The station should be sited based on its capacity to shuttle people in and out of Buffalo, not on its potential to single-handedly revitalize a neighborhood. So far the best arguments I’ve heard for CT do focus on its actual capacity to move trains. Arguments for downtown have focused on its capacity to somehow turn Canalside into Pike Place Market. Very little mentioned about the actual movement of trains and people. Do these arguments not exist or are they just ignored by people who inherently value form over function?

      • Randy503

        Please Dan, calm down. I support the train station at CT. I am mocking the arguments of those in favor of downtown, because that is exactly what they argue.

        • Johnny Pizza

          “I am mocking the arguments of those in favor of downtown”

          Actually you’re mocking a straw man argument that you created in your head. As previously requested, show me where Tielman or others made the argument that putting the station downtown will be an economic driver.

          From the article – “which would enhance all of the other recent developments that have occurred around the site as of late”
          That means it will help elevate what is already going on, not that it will be the driver to more development.

          • BuffaloGals

            OK, if there are so few passengers, how is it enhancing anything? Isn’t saying it will enhance all the other developments another way of saying it will be an economic driver? I think his point stands regardless. Can it be argued that Amtrak services too few people to make a difference at Central Terminal (which would service more people than Canalside) and then argued that the Canalside location enhances everything else down there?

        • Dan

          Mockery doesn’t often read well in text, so my apologies for misreading you. But I am curious about what positive case, if any, exists for downtown as an actual train station (track width, radii, linkage, switching, capacity, etc.) and not just as an urban designer’s fantasy. You’re correct in that this weirdly-basic precept has been missing from at least one half of the debate.

          • Randy503

            Quite all right! Glad you are a bro-in-arms. But you are right, I don’t get the point of downtown when CT is superior.

    • OldFirstWard

      I’m a huge Tim Tielman supporter, yet I cannot understand why he is not in favor of investing in the future of the historic Central Terminal. Tielman is supposed to be a leading preservationist, not a progressive. His credibility is at stake here and he is losing it fast. I still believe the decline of Tielman the “vocal preservationist” came about when he sold out his loyalty to Howard Zemsky. Now, I don’t think he can get out from under Zemsky’s wing, a big Cuomo supporter and political appointee. The Campaign has been compromised.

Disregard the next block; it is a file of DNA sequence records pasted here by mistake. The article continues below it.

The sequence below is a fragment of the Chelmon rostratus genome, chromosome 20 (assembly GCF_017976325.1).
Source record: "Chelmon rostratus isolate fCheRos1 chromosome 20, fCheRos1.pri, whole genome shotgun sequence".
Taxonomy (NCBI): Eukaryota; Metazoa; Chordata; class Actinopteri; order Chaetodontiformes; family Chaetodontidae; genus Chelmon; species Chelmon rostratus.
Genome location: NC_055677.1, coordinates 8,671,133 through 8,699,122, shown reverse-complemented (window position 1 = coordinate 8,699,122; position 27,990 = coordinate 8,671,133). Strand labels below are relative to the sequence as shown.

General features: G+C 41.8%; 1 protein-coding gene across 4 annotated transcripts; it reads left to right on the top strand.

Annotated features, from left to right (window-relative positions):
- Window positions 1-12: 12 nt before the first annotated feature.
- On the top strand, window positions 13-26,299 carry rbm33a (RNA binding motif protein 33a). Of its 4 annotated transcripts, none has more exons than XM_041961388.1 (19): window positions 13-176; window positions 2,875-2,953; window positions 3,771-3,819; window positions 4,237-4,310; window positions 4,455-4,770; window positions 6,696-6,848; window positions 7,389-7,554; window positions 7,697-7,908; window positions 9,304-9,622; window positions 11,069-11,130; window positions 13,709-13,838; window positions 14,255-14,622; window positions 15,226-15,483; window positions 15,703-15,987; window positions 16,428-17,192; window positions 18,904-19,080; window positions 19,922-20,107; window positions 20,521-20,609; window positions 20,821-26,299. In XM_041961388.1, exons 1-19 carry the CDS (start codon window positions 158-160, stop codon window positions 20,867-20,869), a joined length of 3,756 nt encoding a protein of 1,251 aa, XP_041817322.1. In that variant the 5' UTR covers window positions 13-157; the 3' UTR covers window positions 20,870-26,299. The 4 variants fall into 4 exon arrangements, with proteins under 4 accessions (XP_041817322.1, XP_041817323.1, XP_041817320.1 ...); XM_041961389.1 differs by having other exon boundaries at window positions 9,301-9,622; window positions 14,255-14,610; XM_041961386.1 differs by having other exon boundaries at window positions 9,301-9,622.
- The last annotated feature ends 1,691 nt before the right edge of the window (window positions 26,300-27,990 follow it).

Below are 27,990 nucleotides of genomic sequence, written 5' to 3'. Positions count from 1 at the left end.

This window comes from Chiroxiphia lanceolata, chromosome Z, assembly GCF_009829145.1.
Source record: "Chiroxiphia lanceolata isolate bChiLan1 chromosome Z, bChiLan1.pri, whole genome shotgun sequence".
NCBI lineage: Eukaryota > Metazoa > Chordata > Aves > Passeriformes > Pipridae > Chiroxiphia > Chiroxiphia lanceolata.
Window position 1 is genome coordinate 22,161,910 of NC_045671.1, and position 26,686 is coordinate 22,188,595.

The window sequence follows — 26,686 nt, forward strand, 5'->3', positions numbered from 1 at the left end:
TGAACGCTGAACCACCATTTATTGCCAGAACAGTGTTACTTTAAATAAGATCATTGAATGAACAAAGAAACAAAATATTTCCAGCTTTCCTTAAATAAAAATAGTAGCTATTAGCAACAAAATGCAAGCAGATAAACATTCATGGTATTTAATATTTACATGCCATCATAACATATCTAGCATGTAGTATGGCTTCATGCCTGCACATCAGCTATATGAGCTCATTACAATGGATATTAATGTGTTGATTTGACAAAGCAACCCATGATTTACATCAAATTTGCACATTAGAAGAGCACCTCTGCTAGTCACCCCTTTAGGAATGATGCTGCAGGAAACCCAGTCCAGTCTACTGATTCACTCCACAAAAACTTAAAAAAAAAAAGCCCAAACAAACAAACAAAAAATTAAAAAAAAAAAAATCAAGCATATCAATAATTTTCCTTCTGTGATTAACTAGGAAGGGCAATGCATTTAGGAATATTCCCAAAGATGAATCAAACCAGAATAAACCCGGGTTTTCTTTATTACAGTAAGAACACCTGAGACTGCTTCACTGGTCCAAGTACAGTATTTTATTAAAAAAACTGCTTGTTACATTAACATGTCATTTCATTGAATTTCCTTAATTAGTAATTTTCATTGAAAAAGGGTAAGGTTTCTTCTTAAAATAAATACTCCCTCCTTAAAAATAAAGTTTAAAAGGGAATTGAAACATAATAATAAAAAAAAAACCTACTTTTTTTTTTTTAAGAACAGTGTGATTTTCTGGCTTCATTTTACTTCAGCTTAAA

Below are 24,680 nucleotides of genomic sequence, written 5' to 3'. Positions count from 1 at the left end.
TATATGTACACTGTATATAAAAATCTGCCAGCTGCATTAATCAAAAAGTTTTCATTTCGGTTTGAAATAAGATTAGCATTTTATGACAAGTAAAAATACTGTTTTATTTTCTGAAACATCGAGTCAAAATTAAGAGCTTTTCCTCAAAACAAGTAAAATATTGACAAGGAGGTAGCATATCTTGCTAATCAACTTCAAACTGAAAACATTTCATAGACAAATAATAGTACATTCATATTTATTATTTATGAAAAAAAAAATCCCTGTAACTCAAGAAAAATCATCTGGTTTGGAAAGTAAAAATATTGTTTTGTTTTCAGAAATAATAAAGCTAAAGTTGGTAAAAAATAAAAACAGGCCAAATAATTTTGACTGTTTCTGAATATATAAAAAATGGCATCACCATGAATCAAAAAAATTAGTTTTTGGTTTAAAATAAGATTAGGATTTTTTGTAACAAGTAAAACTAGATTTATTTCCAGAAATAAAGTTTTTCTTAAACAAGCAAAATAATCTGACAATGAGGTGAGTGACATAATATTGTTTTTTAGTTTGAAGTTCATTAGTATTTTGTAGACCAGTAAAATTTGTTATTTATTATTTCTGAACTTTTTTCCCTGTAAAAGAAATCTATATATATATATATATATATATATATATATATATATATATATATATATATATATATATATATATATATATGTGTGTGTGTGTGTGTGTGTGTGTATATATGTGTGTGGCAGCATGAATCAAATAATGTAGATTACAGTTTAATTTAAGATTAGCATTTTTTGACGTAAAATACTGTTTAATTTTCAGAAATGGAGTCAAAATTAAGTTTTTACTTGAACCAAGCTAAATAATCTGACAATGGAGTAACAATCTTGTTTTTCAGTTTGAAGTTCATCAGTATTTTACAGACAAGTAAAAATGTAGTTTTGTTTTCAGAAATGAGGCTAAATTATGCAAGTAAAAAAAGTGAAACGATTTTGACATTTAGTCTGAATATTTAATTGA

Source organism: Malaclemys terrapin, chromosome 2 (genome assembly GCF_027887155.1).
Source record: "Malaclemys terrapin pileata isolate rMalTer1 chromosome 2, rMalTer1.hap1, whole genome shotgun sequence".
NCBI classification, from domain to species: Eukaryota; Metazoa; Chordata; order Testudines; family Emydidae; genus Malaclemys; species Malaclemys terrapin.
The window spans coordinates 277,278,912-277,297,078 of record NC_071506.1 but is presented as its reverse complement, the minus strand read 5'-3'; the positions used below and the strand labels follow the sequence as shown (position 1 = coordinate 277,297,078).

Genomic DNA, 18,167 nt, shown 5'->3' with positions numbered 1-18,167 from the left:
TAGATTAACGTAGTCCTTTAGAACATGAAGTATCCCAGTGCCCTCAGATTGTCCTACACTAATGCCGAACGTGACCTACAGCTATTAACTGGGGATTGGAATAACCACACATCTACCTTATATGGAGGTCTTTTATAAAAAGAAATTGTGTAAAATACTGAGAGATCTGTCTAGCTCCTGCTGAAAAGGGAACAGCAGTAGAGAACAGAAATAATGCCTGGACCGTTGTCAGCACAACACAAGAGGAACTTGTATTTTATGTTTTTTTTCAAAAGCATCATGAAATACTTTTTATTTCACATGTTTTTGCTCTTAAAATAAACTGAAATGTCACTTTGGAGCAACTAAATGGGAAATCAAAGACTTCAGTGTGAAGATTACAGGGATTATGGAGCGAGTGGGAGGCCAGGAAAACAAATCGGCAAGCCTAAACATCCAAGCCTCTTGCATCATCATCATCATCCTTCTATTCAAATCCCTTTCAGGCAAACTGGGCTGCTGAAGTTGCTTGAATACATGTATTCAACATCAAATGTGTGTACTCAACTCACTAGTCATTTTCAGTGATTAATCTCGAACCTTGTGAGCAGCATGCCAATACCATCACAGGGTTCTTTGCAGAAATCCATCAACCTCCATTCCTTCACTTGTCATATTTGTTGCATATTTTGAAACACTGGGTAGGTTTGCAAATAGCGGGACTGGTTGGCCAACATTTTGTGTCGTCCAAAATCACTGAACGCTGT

It is unprecedented for a leading preservationist to abandon the support for investment in restoring an architectural icon in favor of a new downtown station with that ridiculous tower. Where is Tielman the preservationist?

      • Mr. B

        “Tielman is supposed to be a leading preservationist, not a progressive.”

        Those two aren’t mutually exclusive.

        Shocking, I know . . .

        .

        • MrGreenJeans

          Thanks for enlightening us

    • townline

      I hear CT advocates calling for that alternative because it will be the catalyst for the east side’s revitalization. I hear the Downtown advocates say that we need to continue to build upon the incremental resources we’ve already placed downtown and not take a step backwards by removing an important piece of infrastructure that is already located at the nexus of the region’s transportation systems.

      CT alternative is about pushing a silver bullet. Downtown is about the next piece to the puzzle that has resulted in growing success.

    • CS Hunters

      The argument and perception of a dramatic impact and creation of thousands of job is flawed on its face.

      No one will come down to hang out in a downtown train station. CT on the other hand – plenty – as there is a demand for the space today. That’s why public investment will foster private investment and help put that building back on the city and county tax rolls.

  • robert biniszkiewicz

    downtown is a far better location. The paltry activity from the train station will minimally impact the areas around either CT or downtown; economic activity isn’t the basis upon which we should decide location; there’s barely any to move the needle.